I just hope I’m also wrong in my dread of our new Foreign Secretary, William Hague – the most strongly eurosceptic person ever to hold that position, the mastermind behind the Conservatives’ withdrawal from the EPP in the European Parliament, and a man who, back in 2001, led an explicitly anti-EU general election campaign that revolved around the populist nonsense-slogan “Ten Days to Save the Pound”.
Recent devolopments have not been much more promising, an alleged draft letter from Hague leaked to last weekend’s Observer, promising “to demonstrate to the British people and beyond that the UK’s relationship with Europe has really changed… the British relationship with the EU has changed with our election… we will fight our corner to protect our national interests”.
Of course, there’s a good chance that Hague’s euroscepticism may be countered by former MEP and Commission employee Nick Clegg also attending Cabinet in the apparently-offered role of Deputy Prime Minister, but as of 11pm on Tuesday it remains unclear just what role the Liberal Democrats are going to take in this apparent new coalition.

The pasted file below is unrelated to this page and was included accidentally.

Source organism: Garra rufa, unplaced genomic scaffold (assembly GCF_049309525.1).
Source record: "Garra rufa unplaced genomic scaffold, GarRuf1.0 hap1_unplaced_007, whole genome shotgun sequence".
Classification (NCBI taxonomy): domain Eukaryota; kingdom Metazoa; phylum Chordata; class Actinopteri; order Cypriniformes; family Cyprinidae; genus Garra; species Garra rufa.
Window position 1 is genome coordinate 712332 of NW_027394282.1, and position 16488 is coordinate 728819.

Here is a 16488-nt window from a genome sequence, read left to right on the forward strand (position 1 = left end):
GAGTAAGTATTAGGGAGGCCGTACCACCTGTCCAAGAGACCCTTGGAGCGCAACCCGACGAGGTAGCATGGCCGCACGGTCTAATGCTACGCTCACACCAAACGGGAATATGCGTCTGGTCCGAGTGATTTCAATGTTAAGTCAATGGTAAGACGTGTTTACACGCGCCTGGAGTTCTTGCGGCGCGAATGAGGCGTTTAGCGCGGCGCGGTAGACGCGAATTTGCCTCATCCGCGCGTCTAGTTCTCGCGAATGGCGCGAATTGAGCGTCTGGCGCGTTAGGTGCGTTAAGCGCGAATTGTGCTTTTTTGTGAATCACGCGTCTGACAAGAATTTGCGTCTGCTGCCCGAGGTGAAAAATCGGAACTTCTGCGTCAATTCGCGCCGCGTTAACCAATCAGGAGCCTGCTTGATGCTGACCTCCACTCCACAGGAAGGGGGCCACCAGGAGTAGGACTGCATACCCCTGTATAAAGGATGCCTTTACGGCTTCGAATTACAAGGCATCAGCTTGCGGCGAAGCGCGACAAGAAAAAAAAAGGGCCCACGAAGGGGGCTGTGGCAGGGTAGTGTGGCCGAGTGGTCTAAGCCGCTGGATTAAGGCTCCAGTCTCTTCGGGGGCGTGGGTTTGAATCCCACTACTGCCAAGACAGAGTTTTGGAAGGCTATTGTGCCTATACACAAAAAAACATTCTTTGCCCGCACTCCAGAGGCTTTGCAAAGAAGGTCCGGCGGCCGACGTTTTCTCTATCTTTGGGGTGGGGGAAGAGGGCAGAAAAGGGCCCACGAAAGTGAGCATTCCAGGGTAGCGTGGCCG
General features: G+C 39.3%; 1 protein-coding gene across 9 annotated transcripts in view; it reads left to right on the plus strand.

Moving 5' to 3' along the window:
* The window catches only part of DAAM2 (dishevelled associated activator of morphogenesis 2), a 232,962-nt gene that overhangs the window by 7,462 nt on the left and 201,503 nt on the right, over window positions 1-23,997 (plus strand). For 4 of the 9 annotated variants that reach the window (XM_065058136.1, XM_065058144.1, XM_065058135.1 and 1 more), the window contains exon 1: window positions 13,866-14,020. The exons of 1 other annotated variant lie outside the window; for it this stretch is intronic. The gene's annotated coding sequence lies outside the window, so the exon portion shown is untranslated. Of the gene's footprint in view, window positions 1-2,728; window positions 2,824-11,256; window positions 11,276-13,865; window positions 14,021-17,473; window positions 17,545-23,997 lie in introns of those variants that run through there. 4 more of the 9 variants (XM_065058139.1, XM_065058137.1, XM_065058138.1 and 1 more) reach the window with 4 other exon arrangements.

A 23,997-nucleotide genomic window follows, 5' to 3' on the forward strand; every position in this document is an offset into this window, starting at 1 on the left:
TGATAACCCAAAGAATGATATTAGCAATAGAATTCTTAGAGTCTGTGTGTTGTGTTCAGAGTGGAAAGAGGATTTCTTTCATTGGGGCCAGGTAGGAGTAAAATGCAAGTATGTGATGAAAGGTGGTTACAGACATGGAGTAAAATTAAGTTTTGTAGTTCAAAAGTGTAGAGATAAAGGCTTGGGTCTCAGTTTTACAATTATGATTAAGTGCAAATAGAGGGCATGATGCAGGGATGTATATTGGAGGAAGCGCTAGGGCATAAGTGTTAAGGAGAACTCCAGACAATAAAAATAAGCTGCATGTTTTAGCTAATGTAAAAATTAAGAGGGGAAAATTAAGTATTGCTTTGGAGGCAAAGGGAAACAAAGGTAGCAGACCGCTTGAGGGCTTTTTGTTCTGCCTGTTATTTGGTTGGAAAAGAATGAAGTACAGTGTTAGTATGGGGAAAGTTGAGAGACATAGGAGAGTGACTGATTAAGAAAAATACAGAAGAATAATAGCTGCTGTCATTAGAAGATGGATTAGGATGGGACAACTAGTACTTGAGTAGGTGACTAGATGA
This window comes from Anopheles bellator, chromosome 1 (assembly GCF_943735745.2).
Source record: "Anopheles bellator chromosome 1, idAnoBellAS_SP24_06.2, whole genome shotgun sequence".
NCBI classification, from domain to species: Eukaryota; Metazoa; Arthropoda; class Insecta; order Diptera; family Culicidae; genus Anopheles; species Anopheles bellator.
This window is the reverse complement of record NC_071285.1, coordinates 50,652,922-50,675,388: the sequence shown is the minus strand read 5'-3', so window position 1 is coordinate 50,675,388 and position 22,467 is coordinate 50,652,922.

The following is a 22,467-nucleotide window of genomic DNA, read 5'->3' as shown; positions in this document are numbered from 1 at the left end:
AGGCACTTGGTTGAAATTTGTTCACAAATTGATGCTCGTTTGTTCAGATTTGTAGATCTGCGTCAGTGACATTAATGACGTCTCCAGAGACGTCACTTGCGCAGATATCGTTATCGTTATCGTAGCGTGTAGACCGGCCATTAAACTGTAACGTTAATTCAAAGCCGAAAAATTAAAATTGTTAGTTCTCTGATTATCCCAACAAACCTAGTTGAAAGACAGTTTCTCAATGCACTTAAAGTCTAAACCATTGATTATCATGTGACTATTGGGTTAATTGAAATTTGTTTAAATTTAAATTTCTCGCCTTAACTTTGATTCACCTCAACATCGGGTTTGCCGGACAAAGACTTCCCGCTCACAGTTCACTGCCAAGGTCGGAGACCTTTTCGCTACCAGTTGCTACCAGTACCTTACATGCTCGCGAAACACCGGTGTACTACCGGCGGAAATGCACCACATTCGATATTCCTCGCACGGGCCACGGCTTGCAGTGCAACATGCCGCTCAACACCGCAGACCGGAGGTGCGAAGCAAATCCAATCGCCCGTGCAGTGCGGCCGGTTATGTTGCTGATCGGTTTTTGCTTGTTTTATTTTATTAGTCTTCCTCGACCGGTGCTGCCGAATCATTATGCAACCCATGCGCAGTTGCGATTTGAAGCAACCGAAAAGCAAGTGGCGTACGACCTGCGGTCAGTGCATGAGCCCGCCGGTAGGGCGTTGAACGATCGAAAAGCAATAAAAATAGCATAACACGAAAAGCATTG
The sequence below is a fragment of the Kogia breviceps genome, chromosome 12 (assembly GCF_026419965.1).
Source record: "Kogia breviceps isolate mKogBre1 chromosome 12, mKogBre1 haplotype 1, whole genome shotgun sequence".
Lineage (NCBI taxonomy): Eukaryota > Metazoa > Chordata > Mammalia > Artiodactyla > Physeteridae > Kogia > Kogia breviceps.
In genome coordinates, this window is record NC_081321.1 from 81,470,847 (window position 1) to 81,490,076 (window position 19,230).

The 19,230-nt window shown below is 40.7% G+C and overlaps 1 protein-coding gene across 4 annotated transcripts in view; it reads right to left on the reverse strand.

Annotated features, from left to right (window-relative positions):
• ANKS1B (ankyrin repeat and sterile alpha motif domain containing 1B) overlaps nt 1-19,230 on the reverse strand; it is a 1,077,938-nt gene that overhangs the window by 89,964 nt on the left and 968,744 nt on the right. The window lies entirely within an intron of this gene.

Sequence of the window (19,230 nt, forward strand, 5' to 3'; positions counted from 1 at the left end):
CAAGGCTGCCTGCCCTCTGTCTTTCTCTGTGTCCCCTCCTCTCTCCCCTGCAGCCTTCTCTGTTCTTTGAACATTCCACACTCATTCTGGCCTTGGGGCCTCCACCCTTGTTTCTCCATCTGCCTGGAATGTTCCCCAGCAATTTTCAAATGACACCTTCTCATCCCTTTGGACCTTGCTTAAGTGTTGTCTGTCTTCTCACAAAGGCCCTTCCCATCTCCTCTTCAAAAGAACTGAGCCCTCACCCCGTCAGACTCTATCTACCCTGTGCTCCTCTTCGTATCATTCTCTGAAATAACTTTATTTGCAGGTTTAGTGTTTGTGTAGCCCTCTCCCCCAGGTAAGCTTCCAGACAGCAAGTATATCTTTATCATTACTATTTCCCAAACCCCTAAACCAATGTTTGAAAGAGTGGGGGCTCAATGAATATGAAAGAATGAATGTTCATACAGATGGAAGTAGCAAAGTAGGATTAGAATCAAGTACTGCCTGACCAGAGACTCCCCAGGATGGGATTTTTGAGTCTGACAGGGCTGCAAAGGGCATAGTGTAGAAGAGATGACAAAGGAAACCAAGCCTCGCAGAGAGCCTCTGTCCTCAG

I hope I’m proved wrong. In Hague’s favour, he’s certainly not stupid. And it’s always far easier to take tough, controversial stands in opposition than it is in government. He may yet temper his rhetoric and the Cameron government may yet start to take a more sensible, pragmatic approach towards the EU. I very much hope so – because I, for one, am convinced that the only loser in a “fight” between Britain and the EU (Hague’s phrase) would be the UK.